Dedicated to preserving Santa Barbara’s historic architecture, landscapes and cultural heritage.

About Pearl Chase

1888 – 1979

“I hope that Santa Barbara will maintain its integrity and maintain its standards.”

~ Pearl Chase

We stand on the shoulders of giants in this community and walk in their footsteps. It is important to remember that this place didn’t just happen—it was planned this way, thanks in large part to the life, work and vision of Pearl Chase who worked with and inspired so many to transform Santa Barbara from the nondescript eyesore she so painfully witnessed as a young university student, into the internationally known jewel on the Pacific, and home to generations of residents who know how special this place truly is. Along the way, she instilled a strong spirit of civic activism to keep it that way.

There’s hardly a place in Santa Barbara that doesn’t reflect her hand, heart, and sensibility. What you don’t see in Santa Barbara—billboards, ugly signage, utility wires in many places, development in front of the Mission or along the waterfront, high-rise buildings—can be attributed to the visionary leadership of Pearl and her associates. She insisted that buildings be kept “below the height of the tallest trees,” and for decades they have.

Times may be changing now, with other community priorities to provide higher density and more affordable housing in taller buildings, but they are largely taking shape with adherence to the historically, culturally, and environmentally sensitive aesthetic, guidelines she advocated.

The Santa Barbara she envisioned and helped create lives on today—with an uncluttered waterfront; in beautiful buildings with red-tiled roofs; at historic sites preserved for posterity; through natural wonders protected for all time; and in the memories of those who worked with her and learned from her. They were inspired by her tireless efforts to shape this city; in the sense of civic pride she instilled in those who wish they had known and worked with her; and in the special places throughout the community, large and small.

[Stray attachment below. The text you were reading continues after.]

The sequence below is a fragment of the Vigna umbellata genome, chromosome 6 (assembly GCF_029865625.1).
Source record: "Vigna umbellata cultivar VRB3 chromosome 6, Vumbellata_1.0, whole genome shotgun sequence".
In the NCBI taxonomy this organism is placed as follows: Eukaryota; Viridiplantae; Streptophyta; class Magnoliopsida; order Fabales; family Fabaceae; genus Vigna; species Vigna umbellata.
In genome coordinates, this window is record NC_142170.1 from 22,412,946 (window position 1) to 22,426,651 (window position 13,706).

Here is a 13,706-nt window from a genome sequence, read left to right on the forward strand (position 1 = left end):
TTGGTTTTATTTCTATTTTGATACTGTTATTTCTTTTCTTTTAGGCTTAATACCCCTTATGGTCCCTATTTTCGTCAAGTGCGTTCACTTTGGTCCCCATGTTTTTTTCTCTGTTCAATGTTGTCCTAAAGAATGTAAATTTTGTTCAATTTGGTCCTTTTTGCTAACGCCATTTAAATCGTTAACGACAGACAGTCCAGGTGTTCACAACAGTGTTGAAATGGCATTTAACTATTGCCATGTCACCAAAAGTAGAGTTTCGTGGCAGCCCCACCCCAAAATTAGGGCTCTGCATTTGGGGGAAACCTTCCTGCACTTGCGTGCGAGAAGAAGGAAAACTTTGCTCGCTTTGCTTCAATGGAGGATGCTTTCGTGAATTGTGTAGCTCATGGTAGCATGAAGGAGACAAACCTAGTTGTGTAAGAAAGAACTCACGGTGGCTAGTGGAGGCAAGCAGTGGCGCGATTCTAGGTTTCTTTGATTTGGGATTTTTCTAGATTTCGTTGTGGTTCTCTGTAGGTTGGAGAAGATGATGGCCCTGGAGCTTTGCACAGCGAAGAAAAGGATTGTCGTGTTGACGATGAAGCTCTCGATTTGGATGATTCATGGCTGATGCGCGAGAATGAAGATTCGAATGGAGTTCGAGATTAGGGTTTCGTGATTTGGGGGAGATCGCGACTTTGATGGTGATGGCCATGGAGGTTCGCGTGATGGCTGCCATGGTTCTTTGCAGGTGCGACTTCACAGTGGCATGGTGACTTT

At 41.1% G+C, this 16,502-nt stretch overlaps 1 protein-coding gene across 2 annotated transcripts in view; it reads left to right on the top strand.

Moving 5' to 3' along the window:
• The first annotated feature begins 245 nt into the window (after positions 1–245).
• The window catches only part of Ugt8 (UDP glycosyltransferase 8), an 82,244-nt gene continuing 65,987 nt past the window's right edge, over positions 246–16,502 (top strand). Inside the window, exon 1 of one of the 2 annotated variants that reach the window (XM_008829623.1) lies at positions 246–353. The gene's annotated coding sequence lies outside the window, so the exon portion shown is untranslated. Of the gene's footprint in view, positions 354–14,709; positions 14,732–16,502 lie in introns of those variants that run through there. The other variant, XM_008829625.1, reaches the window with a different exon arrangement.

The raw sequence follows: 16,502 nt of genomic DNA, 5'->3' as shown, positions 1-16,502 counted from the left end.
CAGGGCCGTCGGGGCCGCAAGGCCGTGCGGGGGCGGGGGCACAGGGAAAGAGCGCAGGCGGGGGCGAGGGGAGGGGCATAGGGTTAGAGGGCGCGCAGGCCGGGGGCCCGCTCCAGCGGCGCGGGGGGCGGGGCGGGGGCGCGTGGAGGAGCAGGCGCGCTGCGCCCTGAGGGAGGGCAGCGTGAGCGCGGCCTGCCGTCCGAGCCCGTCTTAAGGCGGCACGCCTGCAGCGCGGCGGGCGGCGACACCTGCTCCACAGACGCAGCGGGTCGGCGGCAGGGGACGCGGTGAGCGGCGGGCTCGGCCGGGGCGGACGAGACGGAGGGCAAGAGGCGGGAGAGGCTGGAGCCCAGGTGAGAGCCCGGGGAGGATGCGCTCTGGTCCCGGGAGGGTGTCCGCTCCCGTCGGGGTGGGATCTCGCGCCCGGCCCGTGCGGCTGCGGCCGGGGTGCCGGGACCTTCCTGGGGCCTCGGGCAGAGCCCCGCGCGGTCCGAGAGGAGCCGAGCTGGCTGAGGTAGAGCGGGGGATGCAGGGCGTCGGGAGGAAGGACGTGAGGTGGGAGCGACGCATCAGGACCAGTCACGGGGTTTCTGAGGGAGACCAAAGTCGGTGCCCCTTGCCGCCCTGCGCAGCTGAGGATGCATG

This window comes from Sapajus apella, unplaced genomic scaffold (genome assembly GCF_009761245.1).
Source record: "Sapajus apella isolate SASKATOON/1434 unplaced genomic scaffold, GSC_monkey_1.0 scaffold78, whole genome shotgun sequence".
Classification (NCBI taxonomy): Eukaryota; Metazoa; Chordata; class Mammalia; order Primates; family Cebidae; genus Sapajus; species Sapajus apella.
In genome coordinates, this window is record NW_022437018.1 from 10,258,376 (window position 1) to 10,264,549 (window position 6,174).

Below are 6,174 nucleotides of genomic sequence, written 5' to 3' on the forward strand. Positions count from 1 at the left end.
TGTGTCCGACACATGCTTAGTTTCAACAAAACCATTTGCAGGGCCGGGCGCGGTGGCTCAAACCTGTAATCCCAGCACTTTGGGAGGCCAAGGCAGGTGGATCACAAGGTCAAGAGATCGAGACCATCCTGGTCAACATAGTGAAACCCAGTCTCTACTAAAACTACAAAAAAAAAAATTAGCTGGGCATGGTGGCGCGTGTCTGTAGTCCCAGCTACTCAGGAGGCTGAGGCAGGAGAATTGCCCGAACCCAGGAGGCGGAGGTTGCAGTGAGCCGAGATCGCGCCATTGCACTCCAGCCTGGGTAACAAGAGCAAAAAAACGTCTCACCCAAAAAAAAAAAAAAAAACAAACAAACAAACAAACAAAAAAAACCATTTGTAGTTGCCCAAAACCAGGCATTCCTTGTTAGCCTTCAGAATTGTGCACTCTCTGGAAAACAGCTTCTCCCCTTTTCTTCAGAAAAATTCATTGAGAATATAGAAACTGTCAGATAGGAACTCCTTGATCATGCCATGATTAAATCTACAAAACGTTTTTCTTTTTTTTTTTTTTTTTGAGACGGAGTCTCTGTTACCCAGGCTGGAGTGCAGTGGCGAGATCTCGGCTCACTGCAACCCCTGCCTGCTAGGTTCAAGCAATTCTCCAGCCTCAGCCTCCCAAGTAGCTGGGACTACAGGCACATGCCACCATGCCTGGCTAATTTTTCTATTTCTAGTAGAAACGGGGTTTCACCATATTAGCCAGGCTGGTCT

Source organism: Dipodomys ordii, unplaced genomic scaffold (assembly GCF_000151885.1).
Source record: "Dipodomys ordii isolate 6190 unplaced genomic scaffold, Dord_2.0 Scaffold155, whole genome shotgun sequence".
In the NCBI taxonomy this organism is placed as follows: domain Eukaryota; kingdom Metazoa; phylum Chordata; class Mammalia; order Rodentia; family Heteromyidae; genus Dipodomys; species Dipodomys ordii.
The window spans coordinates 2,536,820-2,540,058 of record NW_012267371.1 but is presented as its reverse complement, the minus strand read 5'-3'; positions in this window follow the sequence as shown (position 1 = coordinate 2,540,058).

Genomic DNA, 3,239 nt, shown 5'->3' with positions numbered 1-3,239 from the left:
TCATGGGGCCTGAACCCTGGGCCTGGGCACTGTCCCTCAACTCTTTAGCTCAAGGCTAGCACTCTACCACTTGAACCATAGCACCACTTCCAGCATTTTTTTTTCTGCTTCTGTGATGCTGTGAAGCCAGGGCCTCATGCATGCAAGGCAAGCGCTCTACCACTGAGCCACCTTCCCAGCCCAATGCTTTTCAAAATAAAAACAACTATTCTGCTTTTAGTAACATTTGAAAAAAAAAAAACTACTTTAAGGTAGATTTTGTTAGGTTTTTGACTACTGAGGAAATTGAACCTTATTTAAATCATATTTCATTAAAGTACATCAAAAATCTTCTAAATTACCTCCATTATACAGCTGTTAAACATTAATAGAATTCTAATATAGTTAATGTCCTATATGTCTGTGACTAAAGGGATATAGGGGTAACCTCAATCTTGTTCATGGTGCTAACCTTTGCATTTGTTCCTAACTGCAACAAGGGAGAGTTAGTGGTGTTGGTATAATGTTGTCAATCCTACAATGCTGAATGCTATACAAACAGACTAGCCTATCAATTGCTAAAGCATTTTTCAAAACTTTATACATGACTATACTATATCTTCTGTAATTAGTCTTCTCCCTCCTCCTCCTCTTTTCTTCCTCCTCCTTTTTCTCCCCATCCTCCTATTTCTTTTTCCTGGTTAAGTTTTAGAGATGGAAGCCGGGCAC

Born in 1888 in Boston, Pearl was the child of privilege. But the family fell on hard times and moved to Santa Barbara, seeking a better life, when she was 11 years old. It was a good move for Pearl, the family and for Santa Barbara. Her father, Hezekiah Chase, and her brother, Harold Chase, were both successful in local real estate and restored the family’s wealth after years of hard work.

From the time of her graduation from UC Berkeley in 1909, until her death in 1979, she was a dominant force in molding the character of Santa Barbara—its architecture, commitment to the arts, and support of human services and commitment to improving access to quality housing.

Often referred to as the First Lady of Santa Barbara, she founded many civic and cultural organizations that have profoundly affected the city of Santa Barbara and the state of California, including the local chapter of the American Red Cross, the Community Arts Association, the Santa Barbara Trust for Historic Preservation and the Plans and Planting organization.

Lesser known are her roles as a committed conservationist who founded the California Conservation Council where she promoted “outdoor good manners”; she was an advocate for Native American rights as the founder of the Santa Barbara chapter of the American Indian Defense Association, and she served as a dedicated social worker at the Recreation Center, where she took on countless roles, from scheduling regular dances to teaching Americanization classes.

Pearl Chase was instrumental in the conservation of the historic Moreton Bay Fig Tree and Santa Barbara’s beachfront, now known as Chase Palm Park, as well as the restoration of the Presidio, the city’s 18th-century birthplace. She was selected Woman of the Year by the Los Angeles Times in 1952 and was chosen Santa Barbara’s first Woman of the Year in 1956. Her well-deserved reputation as a preservationist was acknowledged by the National Trust for Historic Preservation, which awarded her their highest honor in 1973.

At the outpouring of accolades during Pearl’s memorial service at Mission Historical Park, one speaker offered, “One wonders whether Pearl Chase will be satisfied with Heaven, after leaving her beloved Santa Barbara.” It is our honor to follow in the footsteps of our namesake, and to continue working to beautify, protect, and preserve the Santa Barbara she cared for so well and for so long.